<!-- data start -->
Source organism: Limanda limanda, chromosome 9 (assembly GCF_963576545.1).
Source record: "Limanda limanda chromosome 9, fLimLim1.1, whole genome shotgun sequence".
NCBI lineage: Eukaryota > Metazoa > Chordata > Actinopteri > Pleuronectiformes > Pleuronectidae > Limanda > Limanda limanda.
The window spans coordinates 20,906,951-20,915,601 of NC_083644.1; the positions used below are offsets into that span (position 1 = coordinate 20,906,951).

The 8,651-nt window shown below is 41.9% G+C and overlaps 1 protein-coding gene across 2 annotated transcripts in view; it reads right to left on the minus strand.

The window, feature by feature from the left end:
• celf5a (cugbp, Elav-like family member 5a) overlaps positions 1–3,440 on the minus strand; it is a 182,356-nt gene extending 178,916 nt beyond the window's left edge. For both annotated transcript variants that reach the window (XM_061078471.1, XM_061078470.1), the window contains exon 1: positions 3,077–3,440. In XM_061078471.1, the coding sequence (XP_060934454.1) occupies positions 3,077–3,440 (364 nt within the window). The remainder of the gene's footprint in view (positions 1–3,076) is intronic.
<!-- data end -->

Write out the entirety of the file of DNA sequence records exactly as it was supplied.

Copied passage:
Source organism: Limanda limanda, chromosome 9 (assembly GCF_963576545.1).
Source record: "Limanda limanda chromosome 9, fLimLim1.1, whole genome shotgun sequence".
NCBI lineage: Eukaryota > Metazoa > Chordata > Actinopteri > Pleuronectiformes > Pleuronectidae > Limanda > Limanda limanda.
The window spans coordinates 20,906,951-20,915,601 of NC_083644.1; the positions used below are offsets into that span (position 1 = coordinate 20,906,951).

The 8,651-nt window shown below is 41.9% G+C and overlaps 1 protein-coding gene across 2 annotated transcripts in view; it reads right to left on the minus strand.

The window, feature by feature from the left end:
• celf5a (cugbp, Elav-like family member 5a) overlaps positions 1–3,440 on the minus strand; it is a 182,356-nt gene extending 178,916 nt beyond the window's left edge. For both annotated transcript variants that reach the window (XM_061078471.1, XM_061078470.1), the window contains exon 1: positions 3,077–3,440. In XM_061078471.1, the coding sequence (XP_060934454.1) occupies positions 3,077–3,440 (364 nt within the window). The remainder of the gene's footprint in view (positions 1–3,076) is intronic.